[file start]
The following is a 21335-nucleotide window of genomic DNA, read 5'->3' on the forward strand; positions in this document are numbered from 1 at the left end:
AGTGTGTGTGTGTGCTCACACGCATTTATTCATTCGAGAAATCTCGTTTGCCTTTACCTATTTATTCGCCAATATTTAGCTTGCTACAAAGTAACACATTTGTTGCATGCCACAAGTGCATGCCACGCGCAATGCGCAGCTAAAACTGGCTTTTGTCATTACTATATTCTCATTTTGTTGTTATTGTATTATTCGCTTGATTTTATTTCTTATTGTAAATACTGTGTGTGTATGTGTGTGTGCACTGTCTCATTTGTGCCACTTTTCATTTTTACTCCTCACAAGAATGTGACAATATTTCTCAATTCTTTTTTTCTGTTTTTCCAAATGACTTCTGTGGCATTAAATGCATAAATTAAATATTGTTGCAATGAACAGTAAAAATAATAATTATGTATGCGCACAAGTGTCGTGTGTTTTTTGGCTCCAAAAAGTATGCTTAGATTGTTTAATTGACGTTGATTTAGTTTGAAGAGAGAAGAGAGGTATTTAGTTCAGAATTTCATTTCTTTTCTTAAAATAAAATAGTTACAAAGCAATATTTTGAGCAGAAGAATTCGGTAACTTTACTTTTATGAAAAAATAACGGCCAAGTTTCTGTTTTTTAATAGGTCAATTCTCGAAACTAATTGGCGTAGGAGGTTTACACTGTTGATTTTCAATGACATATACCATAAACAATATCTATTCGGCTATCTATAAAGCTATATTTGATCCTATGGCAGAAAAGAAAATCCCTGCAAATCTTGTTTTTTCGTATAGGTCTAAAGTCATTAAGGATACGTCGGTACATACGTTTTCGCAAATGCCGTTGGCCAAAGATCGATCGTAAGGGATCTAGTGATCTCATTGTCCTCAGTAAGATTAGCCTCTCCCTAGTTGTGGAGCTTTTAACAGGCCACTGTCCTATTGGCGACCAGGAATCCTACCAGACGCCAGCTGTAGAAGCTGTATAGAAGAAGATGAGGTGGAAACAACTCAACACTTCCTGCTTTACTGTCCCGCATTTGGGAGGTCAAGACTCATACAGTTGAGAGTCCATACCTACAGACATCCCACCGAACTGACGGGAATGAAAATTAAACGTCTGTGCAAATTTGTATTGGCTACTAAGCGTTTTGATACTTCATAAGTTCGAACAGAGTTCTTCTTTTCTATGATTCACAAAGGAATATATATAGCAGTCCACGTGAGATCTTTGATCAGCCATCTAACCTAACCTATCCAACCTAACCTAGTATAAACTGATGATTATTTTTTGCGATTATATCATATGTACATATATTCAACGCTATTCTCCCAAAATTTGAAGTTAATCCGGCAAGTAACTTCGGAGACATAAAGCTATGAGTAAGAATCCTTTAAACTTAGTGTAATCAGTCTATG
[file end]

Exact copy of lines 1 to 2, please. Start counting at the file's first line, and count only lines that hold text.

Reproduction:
The following is a 21335-nucleotide window of genomic DNA, read 5'->3' on the forward strand; positions in this document are numbered from 1 at the left end:
AGTGTGTGTGTGTGCTCACACGCATTTATTCATTCGAGAAATCTCGTTTGCCTTTACCTATTTATTCGCCAATATTTAGCTTGCTACAAAGTAACACATTTGTTGCATGCCACAAGTGCATGCCACGCGCAATGCGCAGCTAAAACTGGCTTTTGTCATTACTATATTCTCATTTTGTTGTTATTGTATTATTCGCTTGATTTTATTTCTTATTGTAAATACTGTGTGTGTATGTGTGTGTGCACTGTCTCATTTGTGCCACTTTTCATTTTTACTCCTCACAAGAATGTGACAATATTTCTCAATTCTTTTTTTCTGTTTTTCCAAATGACTTCTGTGGCATTAAATGCATAAATTAAATATTGTTGCAATGAACAGTAAAAATAATAATTATGTATGCGCACAAGTGTCGTGTGTTTTTTGGCTCCAAAAAGTATGCTTAGATTGTTTAATTGACGTTGATTTAGTTTGAAGAGAGAAGAGAGGTATTTAGTTCAGAATTTCATTTCTTTTCTTAAAATAAAATAGTTACAAAGCAATATTTTGAGCAGAAGAATTCGGTAACTTTACTTTTATGAAAAAATAACGGCCAAGTTTCTGTTTTTTAATAGGTCAATTCTCGAAACTAATTGGCGTAGGAGGTTTACACTGTTGATTTTCAATGACATATACCATAAACAATATCTATTCGGCTATCTATAAAGCTATATTTGATCCTATGGCAGAAAAGAAAATCCCTGCAAATCTTGTTTTTTCGTATAGGTCTAAAGTCATTAAGGATACGTCGGTACATACGTTTTCGCAAATGCCGTTGGCCAAAGATCGATCGTAAGGGATCTAGTGATCTCATTGTCCTCAGTAAGATTAGCCTCTCCCTAGTTGTGGAGCTTTTAACAGGCCACTGTCCTATTGGCGACCAGGAATCCTACCAGACGCCAGCTGTAGAAGCTGTATAGAAGAAGATGAGGTGGAAACAACTCAACACTTCCTGCTTTACTGTCCCGCATTTGGGAGGTCAAGACTCATACAGTTGAGAGTCCATACCTACAGACATCCCACCGAACTGACGGGAATGAAAATTAAACGTCTGTGCAAATTTGTATTGGCTACTAAGCGTTTTGATACTTCATAAGTTCGAACAGAGTTCTTCTTTTCTATGATTCACAAAGGAATATATATAGCAGTCCACGTGAGATCTTTGATCAGCCATCTAACCTAACCTATCCAACCTAACCTAGTATAAACTGATGATTATTTTTTGCGATTATATCATATGTACATATATTCAACGCTATTCTCCCAAAATTTGAAGTTAATCCGGCAAGTAACTTCGGAGACATAAAGCTATGAGTAAGAATCCTTTAAACTTAGTGTAATCAGTCTATG